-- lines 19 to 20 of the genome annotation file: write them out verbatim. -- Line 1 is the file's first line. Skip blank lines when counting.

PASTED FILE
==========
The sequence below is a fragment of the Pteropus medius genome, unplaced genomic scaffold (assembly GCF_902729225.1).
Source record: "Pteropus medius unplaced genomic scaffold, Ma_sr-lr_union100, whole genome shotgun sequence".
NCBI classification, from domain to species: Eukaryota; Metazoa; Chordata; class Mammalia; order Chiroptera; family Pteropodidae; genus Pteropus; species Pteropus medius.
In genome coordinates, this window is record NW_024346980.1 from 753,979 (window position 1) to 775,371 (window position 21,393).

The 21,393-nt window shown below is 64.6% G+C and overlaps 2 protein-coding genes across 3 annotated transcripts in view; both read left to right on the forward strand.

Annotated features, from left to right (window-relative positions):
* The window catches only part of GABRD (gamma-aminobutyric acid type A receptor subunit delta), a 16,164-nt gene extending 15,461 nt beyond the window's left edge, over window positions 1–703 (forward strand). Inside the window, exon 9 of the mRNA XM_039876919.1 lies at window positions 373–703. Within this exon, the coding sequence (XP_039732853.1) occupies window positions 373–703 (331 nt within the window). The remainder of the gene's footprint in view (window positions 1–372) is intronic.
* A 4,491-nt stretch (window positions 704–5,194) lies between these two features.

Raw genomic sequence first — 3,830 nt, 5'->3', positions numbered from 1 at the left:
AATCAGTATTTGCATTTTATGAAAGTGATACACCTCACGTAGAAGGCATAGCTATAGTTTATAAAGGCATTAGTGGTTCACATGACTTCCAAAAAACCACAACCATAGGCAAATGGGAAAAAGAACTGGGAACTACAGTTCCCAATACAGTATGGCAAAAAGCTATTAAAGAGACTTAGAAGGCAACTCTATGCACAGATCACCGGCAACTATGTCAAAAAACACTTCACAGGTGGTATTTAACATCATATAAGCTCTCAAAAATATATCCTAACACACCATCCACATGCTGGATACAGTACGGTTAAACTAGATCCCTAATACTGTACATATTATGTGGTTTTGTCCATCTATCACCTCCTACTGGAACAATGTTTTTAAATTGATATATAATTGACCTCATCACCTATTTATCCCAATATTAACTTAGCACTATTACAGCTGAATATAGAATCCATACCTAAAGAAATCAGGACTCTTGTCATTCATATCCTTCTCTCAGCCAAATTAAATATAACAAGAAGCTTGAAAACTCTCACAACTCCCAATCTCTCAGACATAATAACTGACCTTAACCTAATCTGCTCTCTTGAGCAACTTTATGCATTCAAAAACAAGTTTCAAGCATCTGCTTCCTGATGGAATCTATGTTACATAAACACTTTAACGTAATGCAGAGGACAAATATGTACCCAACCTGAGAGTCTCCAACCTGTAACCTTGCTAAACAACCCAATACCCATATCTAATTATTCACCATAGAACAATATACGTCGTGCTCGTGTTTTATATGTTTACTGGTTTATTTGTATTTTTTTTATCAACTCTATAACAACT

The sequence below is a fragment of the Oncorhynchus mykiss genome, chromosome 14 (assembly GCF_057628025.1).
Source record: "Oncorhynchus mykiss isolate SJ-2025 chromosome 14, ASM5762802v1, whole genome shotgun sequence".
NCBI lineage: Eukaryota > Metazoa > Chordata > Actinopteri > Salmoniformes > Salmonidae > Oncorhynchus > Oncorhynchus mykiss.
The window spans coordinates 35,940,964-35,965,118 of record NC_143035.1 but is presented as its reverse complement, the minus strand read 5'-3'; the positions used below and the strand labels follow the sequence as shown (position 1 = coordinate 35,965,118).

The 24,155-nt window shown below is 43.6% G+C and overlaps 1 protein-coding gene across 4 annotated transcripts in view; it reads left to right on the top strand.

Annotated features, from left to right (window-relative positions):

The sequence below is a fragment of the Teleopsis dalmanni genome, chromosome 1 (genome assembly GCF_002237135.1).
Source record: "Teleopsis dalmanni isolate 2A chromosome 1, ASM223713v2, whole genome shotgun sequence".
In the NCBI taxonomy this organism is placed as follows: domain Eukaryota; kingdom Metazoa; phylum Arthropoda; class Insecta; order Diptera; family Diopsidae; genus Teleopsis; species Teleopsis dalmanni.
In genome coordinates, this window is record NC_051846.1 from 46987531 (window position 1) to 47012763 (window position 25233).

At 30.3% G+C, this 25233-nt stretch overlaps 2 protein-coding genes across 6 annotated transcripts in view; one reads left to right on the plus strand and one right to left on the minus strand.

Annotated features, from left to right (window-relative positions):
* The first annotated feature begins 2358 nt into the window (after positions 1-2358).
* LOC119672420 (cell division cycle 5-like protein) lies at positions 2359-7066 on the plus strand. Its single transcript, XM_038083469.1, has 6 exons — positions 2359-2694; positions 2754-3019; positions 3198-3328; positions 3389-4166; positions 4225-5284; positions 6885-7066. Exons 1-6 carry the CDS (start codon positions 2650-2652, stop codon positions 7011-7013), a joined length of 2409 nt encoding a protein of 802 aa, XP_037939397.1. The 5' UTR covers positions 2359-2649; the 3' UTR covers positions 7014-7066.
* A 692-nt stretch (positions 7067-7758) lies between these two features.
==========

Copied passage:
In the NCBI taxonomy this organism is placed as follows: domain Eukaryota; kingdom Metazoa; phylum Arthropoda; class Insecta; order Diptera; family Diopsidae; genus Teleopsis; species Teleopsis dalmanni.
In genome coordinates, this window is record NC_051846.1 from 46987531 (window position 1) to 47012763 (window position 25233).